Sanofi’s Chris Viehbacher heard it and just this week Pfizer’s Geno Germano heard it too–but will Novartis’ David Epstein follow the call to biotech?
As you will know, Novartis announced an unexpected and major shakeup of its business this week as it split its oncology unit and its pharmaceuticals unit into two. This saw Paul Hudson, a veteran executive at AstraZeneca becoming the new head of the now standalone Novartis Pharmaceuticals biz, while Bruno Strigini will become the CEO of the separate Novartis Oncology unit.
But this left no room for the 6-year Novartis Pharmaceuticals vet David Epstein–a man widely respected across the industry, with many commentators shocked at his departure from the company.
For some time, there have been whispers that he was being lined up as the next CEO of troubled GlaxoSmithKline, as its long-serving chief Sir Andrew Witty is set to step down next March after being hit by weak growth and questions from analysts over its strategic direction.
Epstein told me that his future work engagements are uncertain at the moment. He said, unsurprisingly, that he has: “Lots of opportunities–but I want to take a bit of time to travel and reflect. I love building businesses that use innovative science to improve and extend lives. Biological breakthroughs are providing many such opportunities.”
When I said many would like to see him back in the life sciences field, he said that it was his hope as well.
Could it be GSK, or is there a hint of a biotech desire? Of course, there is no decision as of yet; but it would seem a step down for him to move to GSK–a company that Novartis gave its unwanted vaccines unit to in an asset swap last year that saw it gain access to the company’s cancer drugs–and one that in recent years has not been known for its “biological breakthroughs.”
But should Epstein move into a biotech role, which does yield those kind of breakthroughs, he would follow a pattern similar to many of his Big Pharma peers who have been exiled from the industry, only to find themselves drawn to the less political and bureaucratic but “pure science” roles that biotechnology can bring.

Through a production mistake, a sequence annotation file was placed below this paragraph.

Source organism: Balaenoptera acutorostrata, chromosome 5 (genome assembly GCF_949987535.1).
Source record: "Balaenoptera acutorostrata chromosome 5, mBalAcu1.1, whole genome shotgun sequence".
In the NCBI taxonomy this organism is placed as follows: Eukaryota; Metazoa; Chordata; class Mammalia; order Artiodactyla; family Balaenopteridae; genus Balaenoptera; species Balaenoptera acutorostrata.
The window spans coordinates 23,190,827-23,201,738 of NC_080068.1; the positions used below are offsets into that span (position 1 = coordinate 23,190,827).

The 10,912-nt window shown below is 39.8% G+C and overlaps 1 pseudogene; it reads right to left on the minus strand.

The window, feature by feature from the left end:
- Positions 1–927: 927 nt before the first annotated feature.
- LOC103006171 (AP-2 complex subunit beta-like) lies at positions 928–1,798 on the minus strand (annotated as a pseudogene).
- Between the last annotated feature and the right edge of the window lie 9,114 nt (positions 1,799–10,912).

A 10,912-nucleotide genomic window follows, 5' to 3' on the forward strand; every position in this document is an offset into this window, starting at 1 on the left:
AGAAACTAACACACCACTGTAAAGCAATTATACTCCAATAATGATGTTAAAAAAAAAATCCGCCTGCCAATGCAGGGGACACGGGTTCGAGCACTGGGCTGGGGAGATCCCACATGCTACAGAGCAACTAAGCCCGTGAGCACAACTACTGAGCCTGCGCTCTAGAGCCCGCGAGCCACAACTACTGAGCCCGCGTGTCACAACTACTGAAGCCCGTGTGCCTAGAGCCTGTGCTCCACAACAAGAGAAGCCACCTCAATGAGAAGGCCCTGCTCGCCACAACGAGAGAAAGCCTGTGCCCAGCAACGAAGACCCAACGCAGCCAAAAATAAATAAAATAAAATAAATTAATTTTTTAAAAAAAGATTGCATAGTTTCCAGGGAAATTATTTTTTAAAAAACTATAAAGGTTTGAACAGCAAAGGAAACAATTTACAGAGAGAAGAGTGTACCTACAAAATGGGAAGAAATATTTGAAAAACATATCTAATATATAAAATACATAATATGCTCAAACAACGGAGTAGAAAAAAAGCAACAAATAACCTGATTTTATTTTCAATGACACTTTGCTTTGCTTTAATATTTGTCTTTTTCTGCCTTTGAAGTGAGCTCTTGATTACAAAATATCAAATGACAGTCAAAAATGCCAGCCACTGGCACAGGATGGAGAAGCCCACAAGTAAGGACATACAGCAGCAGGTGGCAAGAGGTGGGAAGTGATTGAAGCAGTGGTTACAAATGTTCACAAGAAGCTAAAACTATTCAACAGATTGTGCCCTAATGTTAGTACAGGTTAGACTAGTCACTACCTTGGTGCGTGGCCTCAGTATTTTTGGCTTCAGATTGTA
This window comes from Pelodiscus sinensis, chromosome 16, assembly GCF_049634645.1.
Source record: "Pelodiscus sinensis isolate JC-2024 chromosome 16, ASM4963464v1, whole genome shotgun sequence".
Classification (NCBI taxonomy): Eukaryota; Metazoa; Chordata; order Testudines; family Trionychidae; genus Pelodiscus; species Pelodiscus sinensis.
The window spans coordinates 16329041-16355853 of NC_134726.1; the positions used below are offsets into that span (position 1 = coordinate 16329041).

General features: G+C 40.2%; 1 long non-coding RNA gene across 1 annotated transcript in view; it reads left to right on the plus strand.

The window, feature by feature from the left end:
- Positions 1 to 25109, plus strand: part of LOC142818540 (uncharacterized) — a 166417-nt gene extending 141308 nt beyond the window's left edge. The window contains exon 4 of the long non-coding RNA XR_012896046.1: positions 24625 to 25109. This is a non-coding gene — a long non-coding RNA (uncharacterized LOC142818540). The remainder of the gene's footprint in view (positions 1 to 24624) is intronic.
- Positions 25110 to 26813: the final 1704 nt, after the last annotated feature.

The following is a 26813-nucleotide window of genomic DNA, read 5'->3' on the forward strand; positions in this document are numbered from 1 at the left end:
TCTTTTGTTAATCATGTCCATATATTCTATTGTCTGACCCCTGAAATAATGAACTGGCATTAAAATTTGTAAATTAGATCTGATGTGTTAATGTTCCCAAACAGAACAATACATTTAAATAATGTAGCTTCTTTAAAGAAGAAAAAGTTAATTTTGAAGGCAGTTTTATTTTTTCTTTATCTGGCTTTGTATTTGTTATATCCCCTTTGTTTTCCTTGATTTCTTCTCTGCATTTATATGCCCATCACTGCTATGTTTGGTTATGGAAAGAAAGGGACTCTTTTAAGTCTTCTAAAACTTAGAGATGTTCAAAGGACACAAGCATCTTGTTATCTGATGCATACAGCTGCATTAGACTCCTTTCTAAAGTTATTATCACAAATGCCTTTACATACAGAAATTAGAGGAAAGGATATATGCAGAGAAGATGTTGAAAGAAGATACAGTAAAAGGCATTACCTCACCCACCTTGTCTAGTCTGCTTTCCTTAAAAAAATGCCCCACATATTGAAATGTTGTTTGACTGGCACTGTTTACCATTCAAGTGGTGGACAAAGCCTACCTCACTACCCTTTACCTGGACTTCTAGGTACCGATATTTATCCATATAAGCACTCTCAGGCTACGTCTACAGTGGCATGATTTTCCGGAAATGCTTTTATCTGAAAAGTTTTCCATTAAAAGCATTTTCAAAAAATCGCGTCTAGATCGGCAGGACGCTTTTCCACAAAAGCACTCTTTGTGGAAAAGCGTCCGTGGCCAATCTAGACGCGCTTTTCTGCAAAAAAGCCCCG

Just this week Geno Germano, formerly Pfizer’s global innovative pharma business head, landed the newly created role of president at major dealmaker Intrexon–and is also on the path to become its next CEO. He left Pfizer back in February as it prepared for the (failed) $160 billion megamerger with Allergan, and came as Pfizer too mulls over whether to split its business units.
Nor is he the only former Pfizer exec to take this route: A year ago, Jose-Carlos Gutierrez-Ramos stepped down as the senior VP and head of Pfizer’s Cambridge-based Biotherapeutics R&D to run the MA-based startup Synlogic.
The biggest name in recent years to jump into biotech has been Sanofi’s former CEO Chris Viehbacher–who allegedly did not see eye-to-eye with its board and disliked the pull of French politics on the company. He had long championed biotech and set up its key partnership with Big Biotech Regeneron, as well as investing $700 million in Alnylam, the Boston-based RNAi leader.
Not all have taken this route, however, with Pascal Soriot moving from one Big Pharma–Roche–to another, when he took on the role of CEO at the struggling AstraZeneca. He did, however, work with Roche’s biotech unit Genentech and help it integrate into its Swiss parent after its $47 billion takeover, so perhaps had his fill of biotech beforehand.
Epstein was formerly head of Novartis Oncology and has a bachelor’s degree in pharmacy, as well as the necessary MBA. In fact, while leading Novartis Oncology, the drugmaker itself notes that he built this business from “startup to number two in the world through six new drug approvals and more than 10 indication expansions.”
What will the future hold for Epstein? We will all have to wait and see, but the call of biotech may be getting louder in the coming months.
By Ben Adams
Source: Fierce Biotech
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